The gains of remote learning for students with disabilities
Remote learning has benefitted students with disabilities during the pandemic. Is blended learning key to retaining these benefits as we return to normality?2 min read Published: 19 Apr 2021
Remote learning practices rapidly introduced in response to the coronavirus pandemic have removed many of the barriers to education experienced by those with disabilities.
Benefits of online learning for students
The transition to remote learning has been incredible. By April 2020, just a month into the pandemic, 80% of children in US schools could access some form of online tuition.
Students, teachers and institutions have had to rapidly adapt, using unfamiliar (and in some cases, untested) teaching tools and technologies. It’s not always been easy, but it seems the investment has paid off.
Virtual solutions are helping disabled students to overcome many of the physical challenges they experience accessing education. Online education for disabled students provides them with equitable access at the most basic level as nobody has to jostle for space in a crowded theatre or struggle to hear a lecturer. But the benefits are much more profound.
A recent study published in the Journal of Postsecondary Education and Disability, Nicholas Gelbar, an associate research professor with the Neag School of Education, surveyed 340 disabled students. He asked students in both two and four-year programs a series of questions designed to measure their perceptions and learn about their remote learning experiences.
Students with accommodations are benefiting from increased engagement with disability service providers. Given access to 1-1 support, students can better discuss their need for accommodations with their professors and support workers.
New technologies such as Glean are opening up greater opportunities for learning and engagement, Gelbar found
“(Disabled students) were able to change how they took notes, because they were able to watch an online lecture and then watch it over again, so they could take notes multiple ways.”
Glebar found that students felt supported by their institutions, faculty, and disability services offices. Overall, most felt that online education for disabled students was positive, improving the learning experience.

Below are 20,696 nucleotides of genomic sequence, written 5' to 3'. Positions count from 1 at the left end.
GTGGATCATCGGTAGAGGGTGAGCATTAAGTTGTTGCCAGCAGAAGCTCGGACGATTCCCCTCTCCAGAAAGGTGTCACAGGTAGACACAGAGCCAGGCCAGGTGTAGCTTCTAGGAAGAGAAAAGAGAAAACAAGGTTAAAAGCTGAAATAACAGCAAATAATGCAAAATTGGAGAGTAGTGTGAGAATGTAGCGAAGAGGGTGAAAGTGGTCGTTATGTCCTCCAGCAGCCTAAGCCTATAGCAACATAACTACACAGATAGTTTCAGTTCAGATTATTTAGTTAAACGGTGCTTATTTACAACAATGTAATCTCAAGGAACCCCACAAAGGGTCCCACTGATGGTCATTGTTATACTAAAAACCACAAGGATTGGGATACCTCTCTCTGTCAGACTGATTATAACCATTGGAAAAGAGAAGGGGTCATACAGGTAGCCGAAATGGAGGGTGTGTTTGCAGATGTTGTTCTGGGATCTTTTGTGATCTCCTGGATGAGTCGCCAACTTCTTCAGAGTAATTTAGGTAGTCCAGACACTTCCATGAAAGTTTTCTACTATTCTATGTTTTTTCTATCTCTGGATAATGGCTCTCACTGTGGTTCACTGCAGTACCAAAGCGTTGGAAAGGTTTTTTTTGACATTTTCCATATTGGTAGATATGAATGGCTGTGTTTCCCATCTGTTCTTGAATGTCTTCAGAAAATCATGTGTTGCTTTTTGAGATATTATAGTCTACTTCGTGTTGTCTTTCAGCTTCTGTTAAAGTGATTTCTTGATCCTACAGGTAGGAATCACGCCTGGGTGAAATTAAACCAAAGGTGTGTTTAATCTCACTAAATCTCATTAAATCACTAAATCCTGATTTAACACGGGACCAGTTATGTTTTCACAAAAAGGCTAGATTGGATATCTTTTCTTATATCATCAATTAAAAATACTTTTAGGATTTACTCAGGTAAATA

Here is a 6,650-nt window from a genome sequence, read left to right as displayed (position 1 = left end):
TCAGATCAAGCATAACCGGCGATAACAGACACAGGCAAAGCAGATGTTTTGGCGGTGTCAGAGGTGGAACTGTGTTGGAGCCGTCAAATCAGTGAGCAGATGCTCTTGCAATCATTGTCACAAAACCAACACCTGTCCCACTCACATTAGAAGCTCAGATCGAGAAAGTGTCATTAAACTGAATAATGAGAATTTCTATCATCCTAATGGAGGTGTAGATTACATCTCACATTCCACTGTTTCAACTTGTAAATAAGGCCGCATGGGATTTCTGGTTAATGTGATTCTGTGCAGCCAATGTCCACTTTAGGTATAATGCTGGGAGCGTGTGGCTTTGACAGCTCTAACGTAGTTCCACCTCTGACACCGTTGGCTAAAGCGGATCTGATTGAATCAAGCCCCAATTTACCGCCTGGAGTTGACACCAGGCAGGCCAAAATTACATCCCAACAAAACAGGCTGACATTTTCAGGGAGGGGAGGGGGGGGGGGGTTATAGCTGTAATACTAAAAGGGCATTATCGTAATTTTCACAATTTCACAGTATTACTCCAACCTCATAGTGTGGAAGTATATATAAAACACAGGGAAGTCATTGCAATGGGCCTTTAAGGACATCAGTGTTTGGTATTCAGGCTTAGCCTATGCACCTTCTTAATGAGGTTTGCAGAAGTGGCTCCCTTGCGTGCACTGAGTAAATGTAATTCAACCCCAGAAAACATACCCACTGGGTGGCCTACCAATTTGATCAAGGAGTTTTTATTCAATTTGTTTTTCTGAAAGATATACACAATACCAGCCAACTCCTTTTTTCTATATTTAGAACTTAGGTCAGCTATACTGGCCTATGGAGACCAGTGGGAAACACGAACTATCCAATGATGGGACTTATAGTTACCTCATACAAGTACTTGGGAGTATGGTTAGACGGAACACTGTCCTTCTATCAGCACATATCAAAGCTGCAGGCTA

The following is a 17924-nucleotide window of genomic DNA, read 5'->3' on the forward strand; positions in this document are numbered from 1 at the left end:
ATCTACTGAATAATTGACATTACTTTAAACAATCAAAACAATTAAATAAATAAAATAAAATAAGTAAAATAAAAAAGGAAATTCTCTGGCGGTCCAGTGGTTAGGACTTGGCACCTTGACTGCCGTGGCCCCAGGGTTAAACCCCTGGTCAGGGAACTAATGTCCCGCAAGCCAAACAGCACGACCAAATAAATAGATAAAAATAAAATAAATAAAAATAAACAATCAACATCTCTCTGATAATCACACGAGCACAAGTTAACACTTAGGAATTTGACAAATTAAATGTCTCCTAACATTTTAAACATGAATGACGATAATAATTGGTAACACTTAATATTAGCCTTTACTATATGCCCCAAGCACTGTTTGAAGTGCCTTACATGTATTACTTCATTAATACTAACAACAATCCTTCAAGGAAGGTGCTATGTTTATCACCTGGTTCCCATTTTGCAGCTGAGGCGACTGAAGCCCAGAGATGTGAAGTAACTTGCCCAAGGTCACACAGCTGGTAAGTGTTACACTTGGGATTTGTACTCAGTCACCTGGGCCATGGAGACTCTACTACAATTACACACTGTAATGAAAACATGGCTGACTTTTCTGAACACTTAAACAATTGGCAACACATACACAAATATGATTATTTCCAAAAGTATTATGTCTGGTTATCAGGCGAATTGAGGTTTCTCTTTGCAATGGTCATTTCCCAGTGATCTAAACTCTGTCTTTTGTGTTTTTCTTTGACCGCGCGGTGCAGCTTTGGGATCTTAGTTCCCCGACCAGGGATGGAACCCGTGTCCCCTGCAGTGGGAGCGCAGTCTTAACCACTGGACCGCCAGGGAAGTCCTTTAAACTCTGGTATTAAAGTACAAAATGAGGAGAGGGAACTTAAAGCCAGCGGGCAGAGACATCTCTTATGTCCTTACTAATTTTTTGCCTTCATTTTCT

Build back better
An online-only model isn’t without its problems. The pandemic has highlighted disparities in education for students with disabilities. Disabled students still face difficulties in accessing support and accommodations, with many colleges still failing to signpost support clearly. Many also face struggles with their mental health.
The vaccination programme is picking up speed, and it won’t be long before classrooms begin to fill up again. But in a rush to return to normal, educators may miss a golden opportunity to harness the huge benefits disabled students have gained.
The future of higher education is likely to be a hybrid approach, where students are empowered to choose whether they attend in-person or online. Institutions will increasingly need to use frameworks such as the Universal Design for Learning to create flexible and fulfilling learning environments.
Driving the shift will be greater adoption of new technologies that transform accommodations from a burden into a benefit. “In the online format, we can make things more accessible to students,” says Gelbar, “and the more that we do that proactively, it’s not only benefiting students with disabilities, but all students.”
Is your college ready for digital transformation?
With plans for the future of post-Covid education taking shape, it’s time to think about how your department can make itself ready.
It’s become clear that many institutions are using this opportunity to radically transform how they operate, introducing new digital infrastructure and supports designed to future-proof higher ed.
And disability services will be no exception.
Find out how Glean for Education could help you solve common problems with note taking support while setting your students up for future success.
Written by Luke Garbutt
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